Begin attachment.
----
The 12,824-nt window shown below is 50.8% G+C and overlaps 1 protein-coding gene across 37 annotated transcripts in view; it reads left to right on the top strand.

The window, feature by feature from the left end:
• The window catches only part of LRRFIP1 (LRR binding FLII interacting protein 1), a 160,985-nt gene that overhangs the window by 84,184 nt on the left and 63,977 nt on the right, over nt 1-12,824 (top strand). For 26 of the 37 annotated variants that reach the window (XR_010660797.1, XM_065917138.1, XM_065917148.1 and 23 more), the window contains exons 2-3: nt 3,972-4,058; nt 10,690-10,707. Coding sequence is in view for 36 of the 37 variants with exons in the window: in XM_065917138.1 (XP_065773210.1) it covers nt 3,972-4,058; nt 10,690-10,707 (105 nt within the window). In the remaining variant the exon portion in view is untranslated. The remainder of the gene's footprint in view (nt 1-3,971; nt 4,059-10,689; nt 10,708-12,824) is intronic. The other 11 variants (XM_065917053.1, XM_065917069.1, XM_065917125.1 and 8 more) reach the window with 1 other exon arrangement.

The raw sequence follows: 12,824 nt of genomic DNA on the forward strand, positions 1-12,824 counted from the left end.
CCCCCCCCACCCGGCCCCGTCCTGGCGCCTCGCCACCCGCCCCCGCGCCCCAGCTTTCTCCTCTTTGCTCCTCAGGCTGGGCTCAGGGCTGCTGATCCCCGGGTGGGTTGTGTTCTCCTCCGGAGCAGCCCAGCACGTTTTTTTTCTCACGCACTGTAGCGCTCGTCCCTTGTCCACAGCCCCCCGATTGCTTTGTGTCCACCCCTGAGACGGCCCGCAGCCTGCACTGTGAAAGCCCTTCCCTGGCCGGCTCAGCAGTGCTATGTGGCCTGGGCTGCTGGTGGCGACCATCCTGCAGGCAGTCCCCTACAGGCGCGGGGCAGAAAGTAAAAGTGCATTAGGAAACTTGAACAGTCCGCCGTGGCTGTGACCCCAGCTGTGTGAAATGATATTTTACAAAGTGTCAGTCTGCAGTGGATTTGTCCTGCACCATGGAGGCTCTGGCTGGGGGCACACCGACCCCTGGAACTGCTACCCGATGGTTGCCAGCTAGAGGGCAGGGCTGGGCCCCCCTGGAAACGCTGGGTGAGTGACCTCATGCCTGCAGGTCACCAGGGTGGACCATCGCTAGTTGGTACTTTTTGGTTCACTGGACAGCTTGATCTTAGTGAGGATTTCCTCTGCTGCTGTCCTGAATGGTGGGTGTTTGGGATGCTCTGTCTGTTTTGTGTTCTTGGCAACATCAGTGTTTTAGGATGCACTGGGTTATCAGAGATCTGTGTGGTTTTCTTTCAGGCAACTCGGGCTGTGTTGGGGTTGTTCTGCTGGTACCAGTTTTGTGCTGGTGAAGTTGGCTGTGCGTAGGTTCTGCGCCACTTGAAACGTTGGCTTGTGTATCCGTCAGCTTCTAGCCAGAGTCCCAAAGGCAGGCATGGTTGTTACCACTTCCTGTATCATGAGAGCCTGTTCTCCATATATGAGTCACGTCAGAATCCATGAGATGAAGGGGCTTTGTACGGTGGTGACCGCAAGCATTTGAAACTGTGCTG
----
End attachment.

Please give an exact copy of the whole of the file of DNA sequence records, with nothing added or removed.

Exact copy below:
The 12,824-nt window shown below is 50.8% G+C and overlaps 1 protein-coding gene across 37 annotated transcripts in view; it reads left to right on the top strand.

The window, feature by feature from the left end:
• The window catches only part of LRRFIP1 (LRR binding FLII interacting protein 1), a 160,985-nt gene that overhangs the window by 84,184 nt on the left and 63,977 nt on the right, over nt 1-12,824 (top strand). For 26 of the 37 annotated variants that reach the window (XR_010660797.1, XM_065917138.1, XM_065917148.1 and 23 more), the window contains exons 2-3: nt 3,972-4,058; nt 10,690-10,707. Coding sequence is in view for 36 of the 37 variants with exons in the window: in XM_065917138.1 (XP_065773210.1) it covers nt 3,972-4,058; nt 10,690-10,707 (105 nt within the window). In the remaining variant the exon portion in view is untranslated. The remainder of the gene's footprint in view (nt 1-3,971; nt 4,059-10,689; nt 10,708-12,824) is intronic. The other 11 variants (XM_065917053.1, XM_065917069.1, XM_065917125.1 and 8 more) reach the window with 1 other exon arrangement.

The raw sequence follows: 12,824 nt of genomic DNA on the forward strand, positions 1-12,824 counted from the left end.
CCCCCCCCACCCGGCCCCGTCCTGGCGCCTCGCCACCCGCCCCCGCGCCCCAGCTTTCTCCTCTTTGCTCCTCAGGCTGGGCTCAGGGCTGCTGATCCCCGGGTGGGTTGTGTTCTCCTCCGGAGCAGCCCAGCACGTTTTTTTTCTCACGCACTGTAGCGCTCGTCCCTTGTCCACAGCCCCCCGATTGCTTTGTGTCCACCCCTGAGACGGCCCGCAGCCTGCACTGTGAAAGCCCTTCCCTGGCCGGCTCAGCAGTGCTATGTGGCCTGGGCTGCTGGTGGCGACCATCCTGCAGGCAGTCCCCTACAGGCGCGGGGCAGAAAGTAAAAGTGCATTAGGAAACTTGAACAGTCCGCCGTGGCTGTGACCCCAGCTGTGTGAAATGATATTTTACAAAGTGTCAGTCTGCAGTGGATTTGTCCTGCACCATGGAGGCTCTGGCTGGGGGCACACCGACCCCTGGAACTGCTACCCGATGGTTGCCAGCTAGAGGGCAGGGCTGGGCCCCCCTGGAAACGCTGGGTGAGTGACCTCATGCCTGCAGGTCACCAGGGTGGACCATCGCTAGTTGGTACTTTTTGGTTCACTGGACAGCTTGATCTTAGTGAGGATTTCCTCTGCTGCTGTCCTGAATGGTGGGTGTTTGGGATGCTCTGTCTGTTTTGTGTTCTTGGCAACATCAGTGTTTTAGGATGCACTGGGTTATCAGAGATCTGTGTGGTTTTCTTTCAGGCAACTCGGGCTGTGTTGGGGTTGTTCTGCTGGTACCAGTTTTGTGCTGGTGAAGTTGGCTGTGCGTAGGTTCTGCGCCACTTGAAACGTTGGCTTGTGTATCCGTCAGCTTCTAGCCAGAGTCCCAAAGGCAGGCATGGTTGTTACCACTTCCTGTATCATGAGAGCCTGTTCTCCATATATGAGTCACGTCAGAATCCATGAGATGAAGGGGCTTTGTACGGTGGTGACCGCAAGCATTTGAAACTGTGCTG